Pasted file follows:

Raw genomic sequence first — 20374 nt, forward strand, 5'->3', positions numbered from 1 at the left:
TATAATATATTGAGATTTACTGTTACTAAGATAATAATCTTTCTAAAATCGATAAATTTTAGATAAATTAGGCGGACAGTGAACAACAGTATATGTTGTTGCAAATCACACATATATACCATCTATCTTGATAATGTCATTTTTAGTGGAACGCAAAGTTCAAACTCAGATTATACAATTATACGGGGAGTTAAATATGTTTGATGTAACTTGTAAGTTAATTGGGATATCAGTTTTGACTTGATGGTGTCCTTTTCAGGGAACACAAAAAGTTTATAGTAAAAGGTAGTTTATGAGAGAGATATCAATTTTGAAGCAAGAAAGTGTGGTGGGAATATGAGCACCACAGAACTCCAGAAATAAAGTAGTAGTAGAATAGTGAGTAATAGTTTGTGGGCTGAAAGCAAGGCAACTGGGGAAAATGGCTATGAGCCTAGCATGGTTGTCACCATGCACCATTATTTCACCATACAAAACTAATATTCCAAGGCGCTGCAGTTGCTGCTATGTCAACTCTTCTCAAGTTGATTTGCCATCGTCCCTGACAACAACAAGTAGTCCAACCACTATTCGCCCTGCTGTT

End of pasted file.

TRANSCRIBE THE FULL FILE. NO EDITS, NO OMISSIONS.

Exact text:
Raw genomic sequence first — 20374 nt, forward strand, 5'->3', positions numbered from 1 at the left:
TATAATATATTGAGATTTACTGTTACTAAGATAATAATCTTTCTAAAATCGATAAATTTTAGATAAATTAGGCGGACAGTGAACAACAGTATATGTTGTTGCAAATCACACATATATACCATCTATCTTGATAATGTCATTTTTAGTGGAACGCAAAGTTCAAACTCAGATTATACAATTATACGGGGAGTTAAATATGTTTGATGTAACTTGTAAGTTAATTGGGATATCAGTTTTGACTTGATGGTGTCCTTTTCAGGGAACACAAAAAGTTTATAGTAAAAGGTAGTTTATGAGAGAGATATCAATTTTGAAGCAAGAAAGTGTGGTGGGAATATGAGCACCACAGAACTCCAGAAATAAAGTAGTAGTAGAATAGTGAGTAATAGTTTGTGGGCTGAAAGCAAGGCAACTGGGGAAAATGGCTATGAGCCTAGCATGGTTGTCACCATGCACCATTATTTCACCATACAAAACTAATATTCCAAGGCGCTGCAGTTGCTGCTATGTCAACTCTTCTCAAGTTGATTTGCCATCGTCCCTGACAACAACAAGTAGTCCAACCACTATTCGCCCTGCTGTT